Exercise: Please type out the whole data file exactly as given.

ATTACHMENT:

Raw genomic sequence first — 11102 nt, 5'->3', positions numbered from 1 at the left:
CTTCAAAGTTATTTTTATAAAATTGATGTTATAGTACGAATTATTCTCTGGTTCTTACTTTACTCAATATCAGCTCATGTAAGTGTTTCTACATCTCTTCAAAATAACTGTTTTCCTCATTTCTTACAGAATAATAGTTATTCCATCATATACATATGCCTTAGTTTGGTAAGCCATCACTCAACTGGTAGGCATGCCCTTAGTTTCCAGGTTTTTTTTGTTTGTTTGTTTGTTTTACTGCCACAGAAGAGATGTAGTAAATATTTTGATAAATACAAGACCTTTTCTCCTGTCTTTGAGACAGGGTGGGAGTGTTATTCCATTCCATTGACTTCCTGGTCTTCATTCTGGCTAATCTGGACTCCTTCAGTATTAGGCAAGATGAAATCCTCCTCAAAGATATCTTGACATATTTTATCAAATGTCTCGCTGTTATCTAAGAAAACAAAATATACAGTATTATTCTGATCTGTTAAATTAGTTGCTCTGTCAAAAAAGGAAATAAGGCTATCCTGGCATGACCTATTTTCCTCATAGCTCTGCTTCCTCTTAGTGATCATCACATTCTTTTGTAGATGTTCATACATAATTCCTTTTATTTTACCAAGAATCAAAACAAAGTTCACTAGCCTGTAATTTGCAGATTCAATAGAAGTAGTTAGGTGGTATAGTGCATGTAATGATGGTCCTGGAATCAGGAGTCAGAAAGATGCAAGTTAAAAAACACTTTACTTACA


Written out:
Raw genomic sequence first — 11102 nt, 5'->3', positions numbered from 1 at the left:
CTTCAAAGTTATTTTTATAAAATTGATGTTATAGTACGAATTATTCTCTGGTTCTTACTTTACTCAATATCAGCTCATGTAAGTGTTTCTACATCTCTTCAAAATAACTGTTTTCCTCATTTCTTACAGAATAATAGTTATTCCATCATATACATATGCCTTAGTTTGGTAAGCCATCACTCAACTGGTAGGCATGCCCTTAGTTTCCAGGTTTTTTTTGTTTGTTTGTTTGTTTTACTGCCACAGAAGAGATGTAGTAAATATTTTGATAAATACAAGACCTTTTCTCCTGTCTTTGAGACAGGGTGGGAGTGTTATTCCATTCCATTGACTTCCTGGTCTTCATTCTGGCTAATCTGGACTCCTTCAGTATTAGGCAAGATGAAATCCTCCTCAAAGATATCTTGACATATTTTATCAAATGTCTCGCTGTTATCTAAGAAAACAAAATATACAGTATTATTCTGATCTGTTAAATTAGTTGCTCTGTCAAAAAAGGAAATAAGGCTATCCTGGCATGACCTATTTTCCTCATAGCTCTGCTTCCTCTTAGTGATCATCACATTCTTTTGTAGATGTTCATACATAATTCCTTTTATTTTACCAAGAATCAAAACAAAGTTCACTAGCCTGTAATTTGCAGATTCAATAGAAGTAGTTAGGTGGTATAGTGCATGTAATGATGGTCCTGGAATCAGGAGTCAGAAAGATGCAAGTTAAAAAACACTTTACTTACA